Lifting Heavy: Don’t Forget About Straight Weightlifting
Of course the arguments against heavy lifting stack up like rainbow-colored bumper plates lining the peripheral black corners of your nearest garage gym.
Consider it. The “I don’t wanna get huge,” the “You might hurt yourself…be careful” and the “I don’t wanna look like her, she’s too big,” excuses banish heavy lifting to the same antiquity Joe Weider’s once forward-thinking fitness philosophies now surely exist in amongst WODers and masculine yogis and their ilks.
Yet, lifting heavy simply belongs in everyone’s regimen, even when workouts and HIIT interval tabatas dominate our current fitness climes.
Because when we lift heavy, we do so many good things for our muscles, metabolism and bones. Separate “heavy” from the images of over-testosteroned dudes in spandex, and think about the moral victory: more muscle.
Heavy Lifting and Energy Systems
Short burst exercise and heavy lifting mimic each other inside your body. Creatine energy systems source the energy needed to perform the more intense and *short-term* exercises in the gym. As we train our body to perform more reps using heavy weight, we also train our bodies to perform more reps in short amounts of time: creatine energy systems fuel these exercises that increase our short burst workouts. In any exercise you perform, even in a long run, you *will*use creatine systems initially. When you train to increase creatine energy systems, your body learns to conserve more energy for your specific workout… like a long run. So, lifting heavy aids in even the most juxtaposed exercise.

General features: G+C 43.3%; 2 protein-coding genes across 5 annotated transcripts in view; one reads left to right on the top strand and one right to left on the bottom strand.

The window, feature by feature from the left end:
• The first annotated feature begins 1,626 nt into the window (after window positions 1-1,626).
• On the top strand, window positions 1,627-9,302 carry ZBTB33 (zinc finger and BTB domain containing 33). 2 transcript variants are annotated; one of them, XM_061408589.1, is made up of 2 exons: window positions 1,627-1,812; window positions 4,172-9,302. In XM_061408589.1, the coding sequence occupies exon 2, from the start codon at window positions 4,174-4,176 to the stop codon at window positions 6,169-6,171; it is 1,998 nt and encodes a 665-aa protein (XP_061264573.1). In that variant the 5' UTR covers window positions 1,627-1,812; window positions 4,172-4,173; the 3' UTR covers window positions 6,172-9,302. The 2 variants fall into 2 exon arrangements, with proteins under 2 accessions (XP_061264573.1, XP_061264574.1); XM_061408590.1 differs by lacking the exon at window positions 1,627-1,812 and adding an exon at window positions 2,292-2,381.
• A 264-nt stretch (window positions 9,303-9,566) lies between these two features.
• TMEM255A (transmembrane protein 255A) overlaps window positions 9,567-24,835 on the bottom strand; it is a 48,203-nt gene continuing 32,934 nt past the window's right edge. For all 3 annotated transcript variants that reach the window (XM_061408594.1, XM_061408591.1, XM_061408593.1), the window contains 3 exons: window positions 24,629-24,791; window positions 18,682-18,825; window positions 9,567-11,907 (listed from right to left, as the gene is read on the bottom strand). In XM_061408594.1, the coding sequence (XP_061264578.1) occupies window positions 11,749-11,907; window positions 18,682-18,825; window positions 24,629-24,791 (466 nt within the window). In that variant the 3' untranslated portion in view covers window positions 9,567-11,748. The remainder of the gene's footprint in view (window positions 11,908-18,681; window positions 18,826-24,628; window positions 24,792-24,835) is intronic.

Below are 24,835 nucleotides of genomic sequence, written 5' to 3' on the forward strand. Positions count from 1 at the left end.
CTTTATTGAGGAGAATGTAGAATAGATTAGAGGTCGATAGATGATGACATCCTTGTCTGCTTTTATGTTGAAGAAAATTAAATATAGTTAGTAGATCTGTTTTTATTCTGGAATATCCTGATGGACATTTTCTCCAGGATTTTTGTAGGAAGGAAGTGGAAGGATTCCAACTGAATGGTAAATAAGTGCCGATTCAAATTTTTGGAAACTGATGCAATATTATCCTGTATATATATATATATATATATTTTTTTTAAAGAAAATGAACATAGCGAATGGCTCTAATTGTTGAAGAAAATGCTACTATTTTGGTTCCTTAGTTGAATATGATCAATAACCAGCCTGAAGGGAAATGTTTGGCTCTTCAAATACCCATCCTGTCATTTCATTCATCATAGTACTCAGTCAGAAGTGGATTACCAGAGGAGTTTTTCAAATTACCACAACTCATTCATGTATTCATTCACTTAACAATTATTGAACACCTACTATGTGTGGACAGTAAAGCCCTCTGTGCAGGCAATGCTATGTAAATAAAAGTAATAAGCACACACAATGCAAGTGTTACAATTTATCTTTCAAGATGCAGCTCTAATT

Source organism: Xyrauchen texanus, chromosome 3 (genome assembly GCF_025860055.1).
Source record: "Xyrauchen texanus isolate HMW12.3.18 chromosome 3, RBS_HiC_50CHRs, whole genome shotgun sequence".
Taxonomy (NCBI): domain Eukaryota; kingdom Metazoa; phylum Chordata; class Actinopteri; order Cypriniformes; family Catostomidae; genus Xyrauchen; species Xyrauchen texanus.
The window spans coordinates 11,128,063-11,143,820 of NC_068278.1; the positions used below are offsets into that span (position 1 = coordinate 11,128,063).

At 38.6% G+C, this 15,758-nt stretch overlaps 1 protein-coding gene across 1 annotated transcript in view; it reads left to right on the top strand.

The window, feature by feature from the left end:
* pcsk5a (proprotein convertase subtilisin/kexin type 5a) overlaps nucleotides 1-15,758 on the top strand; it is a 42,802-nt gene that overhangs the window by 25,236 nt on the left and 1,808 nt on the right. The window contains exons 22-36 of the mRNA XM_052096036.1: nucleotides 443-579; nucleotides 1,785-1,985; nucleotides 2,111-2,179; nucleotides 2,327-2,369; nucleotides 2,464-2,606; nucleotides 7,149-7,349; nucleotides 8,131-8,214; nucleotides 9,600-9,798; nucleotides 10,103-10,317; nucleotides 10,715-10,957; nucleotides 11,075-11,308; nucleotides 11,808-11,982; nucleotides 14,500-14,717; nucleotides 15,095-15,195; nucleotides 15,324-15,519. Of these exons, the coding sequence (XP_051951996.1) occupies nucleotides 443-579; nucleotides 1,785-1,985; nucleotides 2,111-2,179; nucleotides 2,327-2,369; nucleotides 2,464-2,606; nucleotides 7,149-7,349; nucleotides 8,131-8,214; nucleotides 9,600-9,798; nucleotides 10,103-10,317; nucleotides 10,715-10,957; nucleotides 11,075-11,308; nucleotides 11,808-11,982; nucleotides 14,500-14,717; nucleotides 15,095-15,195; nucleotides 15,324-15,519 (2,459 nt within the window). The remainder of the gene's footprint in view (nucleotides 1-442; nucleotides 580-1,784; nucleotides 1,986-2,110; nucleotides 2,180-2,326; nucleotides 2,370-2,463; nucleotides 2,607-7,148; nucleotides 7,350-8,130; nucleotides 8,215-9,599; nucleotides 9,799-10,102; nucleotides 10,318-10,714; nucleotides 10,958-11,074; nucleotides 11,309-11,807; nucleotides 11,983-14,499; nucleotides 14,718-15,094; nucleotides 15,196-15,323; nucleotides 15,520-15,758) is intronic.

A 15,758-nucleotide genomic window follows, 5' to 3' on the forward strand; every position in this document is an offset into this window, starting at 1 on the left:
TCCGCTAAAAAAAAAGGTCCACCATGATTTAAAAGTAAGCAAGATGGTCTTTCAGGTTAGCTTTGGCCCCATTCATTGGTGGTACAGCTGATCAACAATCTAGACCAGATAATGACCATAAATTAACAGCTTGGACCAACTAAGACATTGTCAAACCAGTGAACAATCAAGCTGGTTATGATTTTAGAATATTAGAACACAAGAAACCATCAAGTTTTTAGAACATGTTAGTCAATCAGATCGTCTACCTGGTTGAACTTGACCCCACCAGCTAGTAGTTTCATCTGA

You increase your body’s creatine or short burst energy system, by completely depleting creatine stores and increasing their capacity for later workouts.
No Secret Sauce
I wonder how many leaned-out marathon runners’ eyebrow muscles just reached fever pitches here. Truth is, even the more endurance based exercises benefit from lifting heavy, probably at minimums of once per month for maintenance. Runners, yogis, rock climbers, boxers, wrestlers, fit chicks, all women, and cyclists, straight up, you benefit from lifting heavy. Lift to your maximums, or to your two-rep max, for four sets (at most) at 2 to 7ish reps two times per week at most for a few months.
- Increases total muscle activation… you use more muscle during other workouts.
- Increases big muscle size, (type 2x muscle fibers are naturally the biggest). Percentage of type 2x’s determines how “huge” you get, distance runners for example, have lower percentages.
- Adds bone density.
- Increases your ability to be powerful or accelerate/decelerate.
- Helps you burn more fat (raises your base metabolism)
Jog, ambulate or shadowbox…
over to the power rack and load the chrome barbell up with weight that resembles your body weight (upper body) or a little to doubly more (legs) and snugly encase the cold steel in your viced palms. Suck your belly button in to bear hug your spinal column and exhale as you begin a heavy lift.
Try push or jerk presses, incline bench presses, front squats, stiff-legged deadlifts or even bicep curls. With scientifically precise form, knock out seven reps at most. Your heart, now cartoonishly bounding through your sleeveless shirt at bpms in the mid-to-high hundreds alerts you: take a long break because lifting heavy requires no active recovery. Generally, 3:1 rest:work time.